The four levels of success seem like a great idea too. The best result of it, IMO, is how it solves the problem of save-or-suck, both for the recipient, and for the deliverer. I can't stand it when I take the time to cast a spell, for example, only to have the target make its save, and the spell does nothing. The higher the level, the worse that feels. On the other side, having spells end an encounter because of one bad save roll isn't desirable either. This solves that.
Some nice things can happen with skill checks under this system too.
In practice, though there's a few problems:
Not everything *has* a Crit or Fumble effect, so a *lot* of time, it's a wash, even after the calculation is made to discover that you've hit +/- 10. I would argue that the math is not hard, but it IS disappointing to discover that you've critted or fumbled only to find that it's the same result as a normal success or failure. If nothing interesting is happening, then why are we bothering?
This +/-10 system has also forced them to balance the math in such a way that it barely comes up - You rarely crit on a 17 or fumble on a 3 anyhow, so again, why are we bothering?
I guess what I'm asking is: Is it worth it? (This thread is vague musings, so I'm not saying I have an answer. I'd like to hear your thoughts.)
In conclusion: I'm starting to question if the things that originally drew me to the playtest will be, long-term, actually good things for the game.
Vic Ferrari wrote:
Stairs for example, and obstacles that involve climbing.This is where bariaurs handle it better, as being half-goat, they are much nimbler (those mountain goats can get in crazy places, no human can).
Climbing WALLS, I can see as a problem. I think people need to stop imagining a centaur as a clumsy horse-human. If you make your fantasy centaur a competently agile slim, medium-sized (no more than seven feet tall say) creature, they should have no problem with stairs.
Like it was noted, horses can take stairs, so why would a horse with a human brain have trouble? A little practice would do it. PCs can do all sorts of things that it would take a RL person a lot of practice.
If you goat 'em up a bit, even walls become less of an issue.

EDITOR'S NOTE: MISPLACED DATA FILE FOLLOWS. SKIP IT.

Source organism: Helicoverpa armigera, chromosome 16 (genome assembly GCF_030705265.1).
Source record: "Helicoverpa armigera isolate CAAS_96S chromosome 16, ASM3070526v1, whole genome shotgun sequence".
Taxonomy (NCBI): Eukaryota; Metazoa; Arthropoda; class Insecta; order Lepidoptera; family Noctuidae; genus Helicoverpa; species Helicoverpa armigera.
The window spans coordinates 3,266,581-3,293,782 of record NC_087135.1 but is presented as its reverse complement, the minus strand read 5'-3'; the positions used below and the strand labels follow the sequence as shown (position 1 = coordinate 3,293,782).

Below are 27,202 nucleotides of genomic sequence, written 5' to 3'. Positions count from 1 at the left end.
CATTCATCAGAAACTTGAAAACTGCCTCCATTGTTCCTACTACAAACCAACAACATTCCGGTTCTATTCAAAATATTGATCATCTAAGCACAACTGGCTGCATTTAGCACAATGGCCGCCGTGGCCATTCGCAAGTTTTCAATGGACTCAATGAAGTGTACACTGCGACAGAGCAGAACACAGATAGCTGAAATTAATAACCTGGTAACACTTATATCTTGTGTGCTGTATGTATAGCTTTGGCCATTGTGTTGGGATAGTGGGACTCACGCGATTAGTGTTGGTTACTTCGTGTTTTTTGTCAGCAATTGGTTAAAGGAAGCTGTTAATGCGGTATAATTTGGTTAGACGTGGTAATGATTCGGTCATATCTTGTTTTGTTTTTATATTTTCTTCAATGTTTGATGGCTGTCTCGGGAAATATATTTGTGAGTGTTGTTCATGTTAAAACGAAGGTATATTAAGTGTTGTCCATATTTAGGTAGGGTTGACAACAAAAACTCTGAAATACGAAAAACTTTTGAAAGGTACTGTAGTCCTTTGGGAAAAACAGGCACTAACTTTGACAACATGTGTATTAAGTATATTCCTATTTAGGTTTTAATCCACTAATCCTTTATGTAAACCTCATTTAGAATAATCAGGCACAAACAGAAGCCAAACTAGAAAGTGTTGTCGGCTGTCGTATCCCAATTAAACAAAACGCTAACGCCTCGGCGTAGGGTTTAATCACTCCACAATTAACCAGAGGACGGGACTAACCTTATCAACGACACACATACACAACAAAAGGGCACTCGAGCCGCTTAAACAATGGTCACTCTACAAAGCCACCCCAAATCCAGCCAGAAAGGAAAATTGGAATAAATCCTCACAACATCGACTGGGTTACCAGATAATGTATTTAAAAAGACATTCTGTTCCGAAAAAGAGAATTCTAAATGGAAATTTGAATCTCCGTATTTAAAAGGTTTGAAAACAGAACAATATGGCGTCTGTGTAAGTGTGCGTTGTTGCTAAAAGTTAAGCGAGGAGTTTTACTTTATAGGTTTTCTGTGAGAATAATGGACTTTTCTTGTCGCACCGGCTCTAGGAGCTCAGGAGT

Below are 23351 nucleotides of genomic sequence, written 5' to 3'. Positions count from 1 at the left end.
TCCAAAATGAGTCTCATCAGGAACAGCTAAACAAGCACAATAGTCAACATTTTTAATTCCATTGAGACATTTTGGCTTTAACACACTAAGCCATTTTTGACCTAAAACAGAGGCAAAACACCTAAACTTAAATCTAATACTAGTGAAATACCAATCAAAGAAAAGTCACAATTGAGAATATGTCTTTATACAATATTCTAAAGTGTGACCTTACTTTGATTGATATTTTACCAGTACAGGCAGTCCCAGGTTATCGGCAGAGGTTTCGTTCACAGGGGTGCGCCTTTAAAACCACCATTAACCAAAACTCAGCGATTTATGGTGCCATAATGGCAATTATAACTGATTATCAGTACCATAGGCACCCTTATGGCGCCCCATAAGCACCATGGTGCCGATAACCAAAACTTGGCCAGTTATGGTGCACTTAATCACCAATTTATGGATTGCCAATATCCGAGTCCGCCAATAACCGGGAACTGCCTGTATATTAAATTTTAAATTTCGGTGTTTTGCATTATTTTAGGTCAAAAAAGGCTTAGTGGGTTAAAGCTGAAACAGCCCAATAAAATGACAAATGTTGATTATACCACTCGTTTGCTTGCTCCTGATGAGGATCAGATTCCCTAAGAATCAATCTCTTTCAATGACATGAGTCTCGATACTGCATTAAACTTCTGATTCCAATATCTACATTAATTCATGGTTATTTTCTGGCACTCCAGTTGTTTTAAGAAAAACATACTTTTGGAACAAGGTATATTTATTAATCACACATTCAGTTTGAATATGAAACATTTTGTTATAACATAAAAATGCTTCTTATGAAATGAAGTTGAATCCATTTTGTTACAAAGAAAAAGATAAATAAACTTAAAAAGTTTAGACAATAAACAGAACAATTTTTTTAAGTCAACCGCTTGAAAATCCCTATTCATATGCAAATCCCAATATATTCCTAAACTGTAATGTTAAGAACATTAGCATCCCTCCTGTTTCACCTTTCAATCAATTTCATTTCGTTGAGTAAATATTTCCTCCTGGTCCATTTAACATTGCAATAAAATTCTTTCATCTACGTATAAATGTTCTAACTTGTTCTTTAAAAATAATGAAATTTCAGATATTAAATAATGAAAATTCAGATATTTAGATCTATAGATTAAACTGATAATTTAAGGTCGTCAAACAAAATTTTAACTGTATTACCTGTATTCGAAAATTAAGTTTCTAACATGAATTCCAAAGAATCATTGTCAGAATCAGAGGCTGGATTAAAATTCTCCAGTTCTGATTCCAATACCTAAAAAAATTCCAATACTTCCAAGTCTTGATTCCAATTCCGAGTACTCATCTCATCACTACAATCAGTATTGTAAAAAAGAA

Vic Ferrari wrote:
I think for PF2/Golarion, they could have included a more interesting race, fresh, something new for a core race, not necessarily new to the game/world. Maybe a quadruped?
I've never quite understood why PF and D&D seem resistant to the idea of the Centaur. They don't have to be silly, nor do they have to be overpowered. First of all, you don't even have to make them so big that other PCs can ride them, (maybe halflings, goblins, and gnomes, but not medium guys).
I see them as like Game of Thrones Dothraki with the horse-part built-in. Main features would probably still be an enhanced carrying capacity, movement rate, and something that makes using spears awesome for once.
I think a happy medium would be for UTEML to be -3/0/+1/+2/+4. By the time you get to Legendary, I think you really should get an extra bump WITHOUT the DCs going up (any more than they already have by that point)... just so you can feel awesome.
I'm also still in the camp that thinks the DCs need to generally drop. I'm fine with a truly maxed-out character (with it all: items, max ability, max proficiency, etc) just barely auto-succeeding, and everything else working itself out from there.
When I first started playtesting, I was really in love with the four-tiered-success rules. The more I play, the more I realise that it's a real problem. Enough that I think that it's not going to work long-term. This sounds like a way to solve it, at first, but the big drawback to the system you propose here is that we will *always* need to look up the result-matrix for every check. There's no way I can memorise that. At least with Xdc +/-10 we only have to remember what the *results* are, not also the # the result occurs at and then do the math to see if it occurs.
But it's true that not every type of check *deserves* a crit success/crit fail result, and certainly not always on +/-10. I'm not sure what the best way to tackle this is going to be. (But I don't think the current system is going to work out long-term).
Grave Knight wrote:
Okay, so basically you have four turns to be revived the first time you get dying, two turns the second and third time you get dying, and you're dead the fourth time you gain dying. So basically good luck surviving low levels.
How often do you usually get dropped in the same fight?
I agree. It's particularly egregious when a monster ignores an active threat to kill a downed PC. In the game, it's not something that usually provokes an attack of opportunity, but in real life, to ignore a foe that's up so you can kill one that's down would probably end in your death.
They don't just have to be "vicious", they have to be suicidal. (Personally, I might actually have a monster attack a downed PC in the very rare case that these two things are true. Usually only mindless undead or creatures like that - and even THEN, most of 'em should have basic survival instincts.)